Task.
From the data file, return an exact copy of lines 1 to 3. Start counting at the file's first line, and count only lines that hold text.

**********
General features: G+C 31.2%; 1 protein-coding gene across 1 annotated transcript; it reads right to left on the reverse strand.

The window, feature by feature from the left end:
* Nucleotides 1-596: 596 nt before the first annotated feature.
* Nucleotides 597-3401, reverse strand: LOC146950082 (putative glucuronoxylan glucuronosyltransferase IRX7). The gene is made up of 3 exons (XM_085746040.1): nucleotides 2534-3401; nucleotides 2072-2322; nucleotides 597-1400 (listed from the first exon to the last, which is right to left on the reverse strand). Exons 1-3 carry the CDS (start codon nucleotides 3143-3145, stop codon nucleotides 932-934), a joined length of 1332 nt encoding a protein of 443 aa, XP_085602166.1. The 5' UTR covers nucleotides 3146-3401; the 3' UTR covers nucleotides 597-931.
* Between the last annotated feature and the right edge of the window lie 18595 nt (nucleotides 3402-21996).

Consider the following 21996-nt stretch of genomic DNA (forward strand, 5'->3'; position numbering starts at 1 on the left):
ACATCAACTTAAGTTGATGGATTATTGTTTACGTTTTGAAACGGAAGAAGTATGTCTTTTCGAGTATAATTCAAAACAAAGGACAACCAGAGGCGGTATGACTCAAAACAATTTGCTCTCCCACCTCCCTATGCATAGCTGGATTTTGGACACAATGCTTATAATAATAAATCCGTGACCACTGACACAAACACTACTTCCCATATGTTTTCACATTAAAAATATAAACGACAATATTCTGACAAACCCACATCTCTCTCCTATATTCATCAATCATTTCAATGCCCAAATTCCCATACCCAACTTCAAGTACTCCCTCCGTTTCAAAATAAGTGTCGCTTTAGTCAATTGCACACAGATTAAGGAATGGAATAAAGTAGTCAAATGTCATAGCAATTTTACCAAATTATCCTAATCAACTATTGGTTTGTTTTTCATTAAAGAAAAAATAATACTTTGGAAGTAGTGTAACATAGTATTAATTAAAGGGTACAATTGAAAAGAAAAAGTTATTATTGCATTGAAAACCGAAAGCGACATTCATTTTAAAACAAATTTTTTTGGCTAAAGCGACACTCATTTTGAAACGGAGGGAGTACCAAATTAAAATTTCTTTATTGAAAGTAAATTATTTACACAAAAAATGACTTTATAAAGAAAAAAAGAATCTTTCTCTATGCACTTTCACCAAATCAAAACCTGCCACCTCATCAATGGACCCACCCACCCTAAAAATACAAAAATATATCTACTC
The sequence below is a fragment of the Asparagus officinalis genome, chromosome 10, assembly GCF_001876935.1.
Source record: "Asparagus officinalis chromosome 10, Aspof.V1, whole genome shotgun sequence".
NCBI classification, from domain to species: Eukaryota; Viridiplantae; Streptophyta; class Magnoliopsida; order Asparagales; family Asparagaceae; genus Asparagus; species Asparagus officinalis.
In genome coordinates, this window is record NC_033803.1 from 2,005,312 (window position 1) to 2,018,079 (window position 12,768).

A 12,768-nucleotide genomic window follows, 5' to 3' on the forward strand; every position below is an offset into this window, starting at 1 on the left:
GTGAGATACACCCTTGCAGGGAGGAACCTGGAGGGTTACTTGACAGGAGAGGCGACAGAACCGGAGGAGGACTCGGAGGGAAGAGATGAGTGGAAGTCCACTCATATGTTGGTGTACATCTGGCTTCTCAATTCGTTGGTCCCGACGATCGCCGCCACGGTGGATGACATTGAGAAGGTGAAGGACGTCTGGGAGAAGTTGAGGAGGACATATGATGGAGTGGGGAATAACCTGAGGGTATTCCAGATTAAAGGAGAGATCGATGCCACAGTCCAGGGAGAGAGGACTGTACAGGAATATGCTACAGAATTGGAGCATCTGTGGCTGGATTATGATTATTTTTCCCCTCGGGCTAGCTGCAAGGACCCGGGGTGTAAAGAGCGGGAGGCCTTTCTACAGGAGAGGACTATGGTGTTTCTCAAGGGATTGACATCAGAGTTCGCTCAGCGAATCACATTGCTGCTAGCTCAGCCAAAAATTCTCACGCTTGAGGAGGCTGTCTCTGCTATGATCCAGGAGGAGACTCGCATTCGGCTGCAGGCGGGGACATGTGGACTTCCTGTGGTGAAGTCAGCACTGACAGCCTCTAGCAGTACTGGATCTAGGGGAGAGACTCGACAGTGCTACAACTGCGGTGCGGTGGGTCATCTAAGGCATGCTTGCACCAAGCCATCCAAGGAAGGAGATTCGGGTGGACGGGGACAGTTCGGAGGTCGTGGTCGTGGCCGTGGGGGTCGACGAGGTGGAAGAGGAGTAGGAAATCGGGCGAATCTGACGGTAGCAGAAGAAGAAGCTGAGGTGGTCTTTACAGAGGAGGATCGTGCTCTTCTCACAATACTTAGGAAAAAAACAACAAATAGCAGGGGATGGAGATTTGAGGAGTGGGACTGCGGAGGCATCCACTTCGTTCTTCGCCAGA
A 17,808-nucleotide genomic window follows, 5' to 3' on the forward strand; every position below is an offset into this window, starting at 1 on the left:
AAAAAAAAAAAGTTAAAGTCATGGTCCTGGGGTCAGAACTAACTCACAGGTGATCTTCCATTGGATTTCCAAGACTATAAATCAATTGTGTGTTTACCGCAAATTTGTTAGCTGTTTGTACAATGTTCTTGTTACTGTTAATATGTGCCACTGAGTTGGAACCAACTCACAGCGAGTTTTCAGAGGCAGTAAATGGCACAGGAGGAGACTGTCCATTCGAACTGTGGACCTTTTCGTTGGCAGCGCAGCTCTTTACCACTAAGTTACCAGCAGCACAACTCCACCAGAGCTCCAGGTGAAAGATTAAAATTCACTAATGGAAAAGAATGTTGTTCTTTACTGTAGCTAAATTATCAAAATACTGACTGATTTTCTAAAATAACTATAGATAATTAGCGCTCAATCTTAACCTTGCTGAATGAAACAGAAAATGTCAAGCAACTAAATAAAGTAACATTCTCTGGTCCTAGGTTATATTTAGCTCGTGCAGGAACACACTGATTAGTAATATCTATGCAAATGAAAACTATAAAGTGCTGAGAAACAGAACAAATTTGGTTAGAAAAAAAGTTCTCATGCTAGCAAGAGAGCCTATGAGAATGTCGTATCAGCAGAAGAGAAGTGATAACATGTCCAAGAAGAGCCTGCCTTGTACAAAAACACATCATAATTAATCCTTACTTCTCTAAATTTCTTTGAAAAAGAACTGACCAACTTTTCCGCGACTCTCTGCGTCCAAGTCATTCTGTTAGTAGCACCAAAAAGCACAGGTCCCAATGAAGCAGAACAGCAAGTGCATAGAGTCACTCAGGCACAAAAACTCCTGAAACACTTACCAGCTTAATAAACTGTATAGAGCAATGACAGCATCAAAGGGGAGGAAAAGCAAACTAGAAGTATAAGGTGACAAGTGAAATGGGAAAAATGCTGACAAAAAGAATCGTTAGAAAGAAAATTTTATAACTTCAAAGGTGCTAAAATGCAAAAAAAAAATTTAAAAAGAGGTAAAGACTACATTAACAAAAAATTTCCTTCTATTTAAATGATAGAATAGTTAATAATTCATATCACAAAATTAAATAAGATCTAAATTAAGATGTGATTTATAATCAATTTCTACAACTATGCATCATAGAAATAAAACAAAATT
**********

General features: G+C 31.2%; 1 protein-coding gene across 1 annotated transcript; it reads right to left on the reverse strand.

The window, feature by feature from the left end:
* Nucleotides 1-596: 596 nt before the first annotated feature.